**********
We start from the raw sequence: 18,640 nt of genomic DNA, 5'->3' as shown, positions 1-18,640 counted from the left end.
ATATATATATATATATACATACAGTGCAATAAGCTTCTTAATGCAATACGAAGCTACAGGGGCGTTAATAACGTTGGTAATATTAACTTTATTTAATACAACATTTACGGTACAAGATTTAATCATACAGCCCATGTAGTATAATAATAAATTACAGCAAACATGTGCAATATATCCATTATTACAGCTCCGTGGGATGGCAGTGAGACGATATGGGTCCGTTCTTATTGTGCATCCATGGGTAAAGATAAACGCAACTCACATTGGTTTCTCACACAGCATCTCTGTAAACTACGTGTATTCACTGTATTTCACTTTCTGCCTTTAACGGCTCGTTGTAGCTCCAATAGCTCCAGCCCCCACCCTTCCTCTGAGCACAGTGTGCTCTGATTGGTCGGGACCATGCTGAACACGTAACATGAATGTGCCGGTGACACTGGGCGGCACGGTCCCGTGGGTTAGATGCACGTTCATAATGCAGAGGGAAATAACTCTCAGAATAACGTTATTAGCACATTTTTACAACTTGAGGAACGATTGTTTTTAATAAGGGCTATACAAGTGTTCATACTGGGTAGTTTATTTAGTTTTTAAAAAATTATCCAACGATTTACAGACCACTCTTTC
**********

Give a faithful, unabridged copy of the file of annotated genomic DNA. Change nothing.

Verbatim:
We start from the raw sequence: 18,640 nt of genomic DNA, 5'->3' as shown, positions 1-18,640 counted from the left end.
ATATATATATATATATACATACAGTGCAATAAGCTTCTTAATGCAATACGAAGCTACAGGGGCGTTAATAACGTTGGTAATATTAACTTTATTTAATACAACATTTACGGTACAAGATTTAATCATACAGCCCATGTAGTATAATAATAAATTACAGCAAACATGTGCAATATATCCATTATTACAGCTCCGTGGGATGGCAGTGAGACGATATGGGTCCGTTCTTATTGTGCATCCATGGGTAAAGATAAACGCAACTCACATTGGTTTCTCACACAGCATCTCTGTAAACTACGTGTATTCACTGTATTTCACTTTCTGCCTTTAACGGCTCGTTGTAGCTCCAATAGCTCCAGCCCCCACCCTTCCTCTGAGCACAGTGTGCTCTGATTGGTCGGGACCATGCTGAACACGTAACATGAATGTGCCGGTGACACTGGGCGGCACGGTCCCGTGGGTTAGATGCACGTTCATAATGCAGAGGGAAATAACTCTCAGAATAACGTTATTAGCACATTTTTACAACTTGAGGAACGATTGTTTTTAATAAGGGCTATACAAGTGTTCATACTGGGTAGTTTATTTAGTTTTTAAAAAATTATCCAACGATTTACAGACCACTCTTTC